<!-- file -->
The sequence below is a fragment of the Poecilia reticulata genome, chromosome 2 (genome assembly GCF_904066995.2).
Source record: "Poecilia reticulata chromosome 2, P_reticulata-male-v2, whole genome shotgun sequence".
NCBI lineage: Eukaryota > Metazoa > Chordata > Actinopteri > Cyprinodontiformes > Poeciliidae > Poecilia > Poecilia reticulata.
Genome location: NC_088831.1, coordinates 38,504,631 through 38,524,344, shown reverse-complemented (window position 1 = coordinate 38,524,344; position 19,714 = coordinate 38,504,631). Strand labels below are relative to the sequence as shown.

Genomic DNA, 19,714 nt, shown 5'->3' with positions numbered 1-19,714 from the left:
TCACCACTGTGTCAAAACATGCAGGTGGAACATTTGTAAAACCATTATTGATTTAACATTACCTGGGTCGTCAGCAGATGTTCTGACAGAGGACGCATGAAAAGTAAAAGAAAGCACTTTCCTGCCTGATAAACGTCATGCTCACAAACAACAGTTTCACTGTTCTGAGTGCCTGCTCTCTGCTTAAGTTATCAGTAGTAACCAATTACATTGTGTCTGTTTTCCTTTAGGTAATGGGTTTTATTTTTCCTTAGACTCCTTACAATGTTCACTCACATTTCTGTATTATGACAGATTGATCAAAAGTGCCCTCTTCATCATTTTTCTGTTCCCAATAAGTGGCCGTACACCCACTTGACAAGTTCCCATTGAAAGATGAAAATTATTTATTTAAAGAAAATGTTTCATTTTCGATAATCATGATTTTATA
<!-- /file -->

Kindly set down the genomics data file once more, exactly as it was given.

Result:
The sequence below is a fragment of the Poecilia reticulata genome, chromosome 2 (genome assembly GCF_904066995.2).
Source record: "Poecilia reticulata chromosome 2, P_reticulata-male-v2, whole genome shotgun sequence".
NCBI lineage: Eukaryota > Metazoa > Chordata > Actinopteri > Cyprinodontiformes > Poeciliidae > Poecilia > Poecilia reticulata.
Genome location: NC_088831.1, coordinates 38,504,631 through 38,524,344, shown reverse-complemented (window position 1 = coordinate 38,524,344; position 19,714 = coordinate 38,504,631). Strand labels below are relative to the sequence as shown.

Genomic DNA, 19,714 nt, shown 5'->3' with positions numbered 1-19,714 from the left:
TCACCACTGTGTCAAAACATGCAGGTGGAACATTTGTAAAACCATTATTGATTTAACATTACCTGGGTCGTCAGCAGATGTTCTGACAGAGGACGCATGAAAAGTAAAAGAAAGCACTTTCCTGCCTGATAAACGTCATGCTCACAAACAACAGTTTCACTGTTCTGAGTGCCTGCTCTCTGCTTAAGTTATCAGTAGTAACCAATTACATTGTGTCTGTTTTCCTTTAGGTAATGGGTTTTATTTTTCCTTAGACTCCTTACAATGTTCACTCACATTTCTGTATTATGACAGATTGATCAAAAGTGCCCTCTTCATCATTTTTCTGTTCCCAATAAGTGGCCGTACACCCACTTGACAAGTTCCCATTGAAAGATGAAAATTATTTATTTAAAGAAAATGTTTCATTTTCGATAATCATGATTTTATA